Levine claims his team had been thinking about making another game in the same vein since they produced System Shock 2. In his narration of a video screened for the press at E3 2006, Levine pointed out many similarities between the games. There are several comparable gameplay elements: plasmids in BioShock supplied by "EVE hypos" serve the same function as "Psionic Abilities" supplied by "PSI hypos" in System Shock 2; the "ghosts" from System Shock 2 exist in BioShock, as do modifiable weapons with multiple ammunition types and researching enemies for increased damage. Additionally, Atlas guides the player along by radio, in much the same way Janice Polito does in System Shock 2, with each having a similar twist mid-game. Both games give the player more than one method of completing tasks, allowing for emergent gameplay. In the reveal of the third game of the series, BioShock Infinite, Ken Levine stated that the name "BioShock" is not in reference to any specific setting or location, but instead a means of encapsulating common gameplay elements that reflects on their earlier games such as System Shock 2, the BioShock series.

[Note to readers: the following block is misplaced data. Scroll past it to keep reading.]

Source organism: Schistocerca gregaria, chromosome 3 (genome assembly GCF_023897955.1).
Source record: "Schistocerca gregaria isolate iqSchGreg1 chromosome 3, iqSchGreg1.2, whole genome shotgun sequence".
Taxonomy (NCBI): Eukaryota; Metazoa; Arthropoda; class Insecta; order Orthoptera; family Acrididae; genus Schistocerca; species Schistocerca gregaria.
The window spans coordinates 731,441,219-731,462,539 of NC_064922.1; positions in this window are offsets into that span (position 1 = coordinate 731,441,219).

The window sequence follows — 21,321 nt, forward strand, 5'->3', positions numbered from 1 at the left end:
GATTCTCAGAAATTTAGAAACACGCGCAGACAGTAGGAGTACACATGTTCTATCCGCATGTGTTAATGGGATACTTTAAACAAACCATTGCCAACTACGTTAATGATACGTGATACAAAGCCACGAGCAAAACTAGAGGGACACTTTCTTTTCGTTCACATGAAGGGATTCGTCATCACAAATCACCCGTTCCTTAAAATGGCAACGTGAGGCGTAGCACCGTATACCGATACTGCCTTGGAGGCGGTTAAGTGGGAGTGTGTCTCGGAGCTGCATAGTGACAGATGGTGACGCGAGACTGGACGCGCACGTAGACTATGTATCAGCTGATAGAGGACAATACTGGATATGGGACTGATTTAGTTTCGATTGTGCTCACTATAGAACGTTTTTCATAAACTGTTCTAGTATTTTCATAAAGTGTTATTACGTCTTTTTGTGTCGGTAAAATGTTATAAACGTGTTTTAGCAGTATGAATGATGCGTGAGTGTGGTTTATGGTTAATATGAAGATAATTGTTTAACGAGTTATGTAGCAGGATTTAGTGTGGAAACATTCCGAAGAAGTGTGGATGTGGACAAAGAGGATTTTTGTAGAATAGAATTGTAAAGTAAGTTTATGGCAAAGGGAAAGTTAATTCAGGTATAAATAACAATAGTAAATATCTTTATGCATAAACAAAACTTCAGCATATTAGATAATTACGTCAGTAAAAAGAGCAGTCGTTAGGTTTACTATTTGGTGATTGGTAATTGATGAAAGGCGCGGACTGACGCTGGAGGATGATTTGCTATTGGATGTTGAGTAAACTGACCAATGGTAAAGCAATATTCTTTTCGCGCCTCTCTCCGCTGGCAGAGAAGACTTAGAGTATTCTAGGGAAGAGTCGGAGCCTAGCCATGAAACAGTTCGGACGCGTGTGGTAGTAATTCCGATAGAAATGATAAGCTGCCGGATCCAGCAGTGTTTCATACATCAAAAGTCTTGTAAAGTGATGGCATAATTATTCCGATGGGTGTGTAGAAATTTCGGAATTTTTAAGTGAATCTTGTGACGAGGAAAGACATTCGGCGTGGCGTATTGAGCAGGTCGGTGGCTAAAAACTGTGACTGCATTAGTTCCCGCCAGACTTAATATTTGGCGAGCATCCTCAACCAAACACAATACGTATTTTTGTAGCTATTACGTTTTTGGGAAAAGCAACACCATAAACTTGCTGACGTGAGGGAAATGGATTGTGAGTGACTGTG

To me, there's two things. They take place in a world, both fantastic and ridiculous. Something that you've never seen before and something that nobody else could create except Irrational, but it's strangely grounded and believable; the other thing that makes it a BioShock game, it's about having a huge toolset of power and a huge range of challenges, you being able to drive how you solve those challenges. In a conversation over Twitter in 2017 a former artist who worked on'Infinite' compared the game series to the Far Cry series, saying that "I think what makes a Bioshock game, or at least a good Bioshock game, is that sense of magical realism. I think it's a lot like what Dan Hay said about what he thinks a good Far Cry game is, you know, this sense that this stuff could happen in real life, like someone sits down next to you at a bar or wherever and starts telling you this story that's so fantastic that you're super skeptical, but everything in the story is 100% plausible and you come away feeling like that story was legit.